Publicaties

Climate variability and change in Ethiopia : exploring impacts and adaptation options for cereal production

Kassie, B.T.

Samenvatting

Key words: Climate change, Adaptation, Crop modelling, Uncertainty, Maize (Zea mays), Central Rift Valley.

Smallholder farmers in Ethiopia have been facing severe climate related hazards, in particular highly variable rainfall and severe droughts that negativelyaffect their livelihoods.Anticipated climate change is expected to aggravate some of the existing challenges and impose new risks beyond the range of current experiences. This study aimed at understanding current climate variability and future climate change and associated impacts, and providing insights on current climate risk management strategies and future adaptation options for adapting agriculture, in particular maize production.The study was conducted in the Central Rift Valley, which represents major cereal-based farming systems of the semi-arid environments of Ethiopia. A second case study area, Kobo Valley was also used for additional analysis in part of the study. Empirical statistical analyses, field survey methods, and a systems analytical approach, using field experimental data in combination with crop-climate simulation modelling were used to achieve the objectives of the study.Crop growth simulation modelling was carried out using two well-accepted crop models, which is an innovative feature of the methodology used in this thesis.

The analysis revealed that rainfall exhibited high inter-annual variability (coefficient of variation 15-40%) during the period 1977-2007 in the CRV. The mean annual temperature significantly increased with 0.12 to 0.54 oC per decade during 1977-2007. Projections for future climate suggested that annual rainfall will change by -40 to +10% and the annual temperature is expected to increase in the range of 1.4 to 4.1 oC by 2080s. Simulated water-limited yields are characterized by high inter-annual variability (coefficient of variation 36%) and about 60% of this variability is explained by the variation in growing season rainfall. Actual yields of maize in the CRV are only 28-30% of the simulated water-limited yield. Analysis of climate change scenarios showed that maize yield will decrease on average by 20% in the 2050s relative to a baseline climate due to an increase in temperature and a decrease in growing season rainfall. The negative impact of climate change is very likely, however, the extent of the negative impact has some uncertainties ranging from -2 to -29% depending on crop model and climate change scenario. From the selection of models used, it was concluded that General Circulation Models to assess future climate are the most important source of uncertainty in this study.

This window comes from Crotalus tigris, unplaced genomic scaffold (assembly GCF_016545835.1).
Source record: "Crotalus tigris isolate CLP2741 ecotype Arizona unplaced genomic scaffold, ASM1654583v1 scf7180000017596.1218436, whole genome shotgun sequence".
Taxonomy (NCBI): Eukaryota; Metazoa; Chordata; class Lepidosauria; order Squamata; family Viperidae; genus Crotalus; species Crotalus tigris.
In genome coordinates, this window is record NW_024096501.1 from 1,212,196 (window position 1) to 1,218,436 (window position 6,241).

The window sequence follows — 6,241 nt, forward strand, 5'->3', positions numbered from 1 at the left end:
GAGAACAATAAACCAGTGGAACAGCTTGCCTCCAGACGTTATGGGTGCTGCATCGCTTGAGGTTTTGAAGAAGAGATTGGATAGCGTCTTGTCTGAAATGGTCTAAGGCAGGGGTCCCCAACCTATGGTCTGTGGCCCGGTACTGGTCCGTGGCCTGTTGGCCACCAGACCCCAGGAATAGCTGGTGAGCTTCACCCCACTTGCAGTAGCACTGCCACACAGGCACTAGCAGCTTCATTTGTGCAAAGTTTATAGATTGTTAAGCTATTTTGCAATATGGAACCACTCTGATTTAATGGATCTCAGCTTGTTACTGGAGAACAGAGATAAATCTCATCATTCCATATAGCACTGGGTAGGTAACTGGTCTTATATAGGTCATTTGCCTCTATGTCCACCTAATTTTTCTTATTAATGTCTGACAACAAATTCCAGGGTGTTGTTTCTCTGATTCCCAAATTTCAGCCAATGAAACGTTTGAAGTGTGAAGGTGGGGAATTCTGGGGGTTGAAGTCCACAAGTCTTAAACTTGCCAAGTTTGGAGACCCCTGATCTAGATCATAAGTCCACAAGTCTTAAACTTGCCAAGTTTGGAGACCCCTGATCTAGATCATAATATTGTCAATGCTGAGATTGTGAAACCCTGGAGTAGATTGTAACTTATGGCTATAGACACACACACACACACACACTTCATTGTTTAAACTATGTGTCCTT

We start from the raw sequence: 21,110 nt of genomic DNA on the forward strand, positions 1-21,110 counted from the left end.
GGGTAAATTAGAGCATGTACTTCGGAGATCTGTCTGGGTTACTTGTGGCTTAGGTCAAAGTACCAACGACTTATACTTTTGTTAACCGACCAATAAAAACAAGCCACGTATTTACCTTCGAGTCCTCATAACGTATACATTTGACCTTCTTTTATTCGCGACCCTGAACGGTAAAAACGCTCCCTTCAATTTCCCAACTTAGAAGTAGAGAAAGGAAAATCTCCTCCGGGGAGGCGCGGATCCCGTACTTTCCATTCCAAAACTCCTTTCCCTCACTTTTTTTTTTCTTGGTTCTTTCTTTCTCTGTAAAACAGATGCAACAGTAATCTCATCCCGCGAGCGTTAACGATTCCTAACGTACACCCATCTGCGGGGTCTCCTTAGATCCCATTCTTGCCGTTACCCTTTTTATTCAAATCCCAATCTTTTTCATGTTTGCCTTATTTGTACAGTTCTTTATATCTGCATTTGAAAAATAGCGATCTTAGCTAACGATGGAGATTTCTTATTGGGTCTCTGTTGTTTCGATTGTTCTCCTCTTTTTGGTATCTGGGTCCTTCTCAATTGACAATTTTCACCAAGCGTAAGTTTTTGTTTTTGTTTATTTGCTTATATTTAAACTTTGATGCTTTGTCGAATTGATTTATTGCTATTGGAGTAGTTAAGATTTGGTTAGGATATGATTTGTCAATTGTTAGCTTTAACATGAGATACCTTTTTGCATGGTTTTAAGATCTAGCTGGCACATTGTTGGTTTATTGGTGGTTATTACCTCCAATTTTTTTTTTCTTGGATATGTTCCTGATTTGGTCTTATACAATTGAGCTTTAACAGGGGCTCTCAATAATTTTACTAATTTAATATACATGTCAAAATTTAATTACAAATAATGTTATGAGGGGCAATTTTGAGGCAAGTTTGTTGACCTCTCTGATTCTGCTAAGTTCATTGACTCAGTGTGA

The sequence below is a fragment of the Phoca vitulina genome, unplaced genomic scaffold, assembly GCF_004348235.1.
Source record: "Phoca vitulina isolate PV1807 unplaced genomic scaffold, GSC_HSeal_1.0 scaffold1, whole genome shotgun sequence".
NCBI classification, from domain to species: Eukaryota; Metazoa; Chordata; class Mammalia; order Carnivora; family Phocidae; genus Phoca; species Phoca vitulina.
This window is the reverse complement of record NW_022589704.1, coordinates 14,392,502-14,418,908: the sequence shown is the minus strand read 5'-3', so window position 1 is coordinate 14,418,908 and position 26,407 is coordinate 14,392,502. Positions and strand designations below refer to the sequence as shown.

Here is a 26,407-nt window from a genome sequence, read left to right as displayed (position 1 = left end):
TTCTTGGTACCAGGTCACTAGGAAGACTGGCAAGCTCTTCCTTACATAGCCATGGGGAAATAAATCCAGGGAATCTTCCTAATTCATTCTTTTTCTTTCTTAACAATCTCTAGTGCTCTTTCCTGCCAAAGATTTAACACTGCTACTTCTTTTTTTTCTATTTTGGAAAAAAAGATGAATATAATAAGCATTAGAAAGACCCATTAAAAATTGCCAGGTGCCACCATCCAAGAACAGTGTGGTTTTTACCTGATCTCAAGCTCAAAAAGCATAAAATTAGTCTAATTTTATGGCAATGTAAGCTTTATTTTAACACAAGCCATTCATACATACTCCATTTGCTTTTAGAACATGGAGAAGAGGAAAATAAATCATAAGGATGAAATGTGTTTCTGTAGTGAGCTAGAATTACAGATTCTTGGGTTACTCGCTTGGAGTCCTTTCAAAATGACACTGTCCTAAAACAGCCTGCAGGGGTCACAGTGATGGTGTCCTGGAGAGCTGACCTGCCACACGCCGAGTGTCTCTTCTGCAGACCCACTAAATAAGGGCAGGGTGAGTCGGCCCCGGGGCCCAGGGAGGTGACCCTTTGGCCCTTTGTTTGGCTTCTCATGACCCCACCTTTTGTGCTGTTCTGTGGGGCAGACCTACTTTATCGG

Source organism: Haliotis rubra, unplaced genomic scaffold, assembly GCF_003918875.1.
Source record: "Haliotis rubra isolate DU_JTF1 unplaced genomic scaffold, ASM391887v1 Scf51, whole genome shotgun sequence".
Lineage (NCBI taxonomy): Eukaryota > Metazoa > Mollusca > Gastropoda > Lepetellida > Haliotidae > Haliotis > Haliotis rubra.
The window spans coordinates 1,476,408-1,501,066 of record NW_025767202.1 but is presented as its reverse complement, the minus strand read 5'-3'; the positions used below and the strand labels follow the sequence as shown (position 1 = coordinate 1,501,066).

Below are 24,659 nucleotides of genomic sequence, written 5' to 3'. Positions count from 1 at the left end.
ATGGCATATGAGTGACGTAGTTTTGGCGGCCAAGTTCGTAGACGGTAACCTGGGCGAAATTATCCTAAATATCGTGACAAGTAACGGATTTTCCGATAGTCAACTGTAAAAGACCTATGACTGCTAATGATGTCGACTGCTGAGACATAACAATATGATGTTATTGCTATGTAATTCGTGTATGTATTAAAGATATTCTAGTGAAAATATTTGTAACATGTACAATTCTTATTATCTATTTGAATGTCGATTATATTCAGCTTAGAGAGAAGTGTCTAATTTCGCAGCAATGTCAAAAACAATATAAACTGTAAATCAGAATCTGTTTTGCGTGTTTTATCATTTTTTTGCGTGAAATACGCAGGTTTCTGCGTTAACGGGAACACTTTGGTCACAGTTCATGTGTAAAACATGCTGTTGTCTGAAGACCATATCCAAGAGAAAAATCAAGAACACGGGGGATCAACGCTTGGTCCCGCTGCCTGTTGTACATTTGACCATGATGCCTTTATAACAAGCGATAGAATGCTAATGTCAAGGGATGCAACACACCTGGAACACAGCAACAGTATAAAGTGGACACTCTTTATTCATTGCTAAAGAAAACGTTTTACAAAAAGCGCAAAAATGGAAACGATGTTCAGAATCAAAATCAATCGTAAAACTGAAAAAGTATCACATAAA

In response to perceived impacts, farm households are implementing various coping and adaptation strategies. The most important current adaptive strategies include crop selection, adjusting planting time, in situ moisture conservation and income diversification. Lack of affordable technologies, high costs for agricultural inputs, lack of reliable information on weather forecasts, and insecure land tenure systems were identified as limiting factors of farmers’ adaptive capacity. The crop model-based evaluation of future adaptation options indicates that increasing nitrogen fertilization, use of irrigation and changes in planting dates can compensate for some of the negative impacts of climate change on maize production. Developing more heat tolerant and high yielding new cultivars is critical to sustain crop production under future climate change. It was clear from the study that enabling strategies targeted at agricultural inputs, credit supply, market access and strengthening of local knowledge and information services need to become an integral part of government policies to assist farmers in adapting to the impacts of current climate variability and future climate change.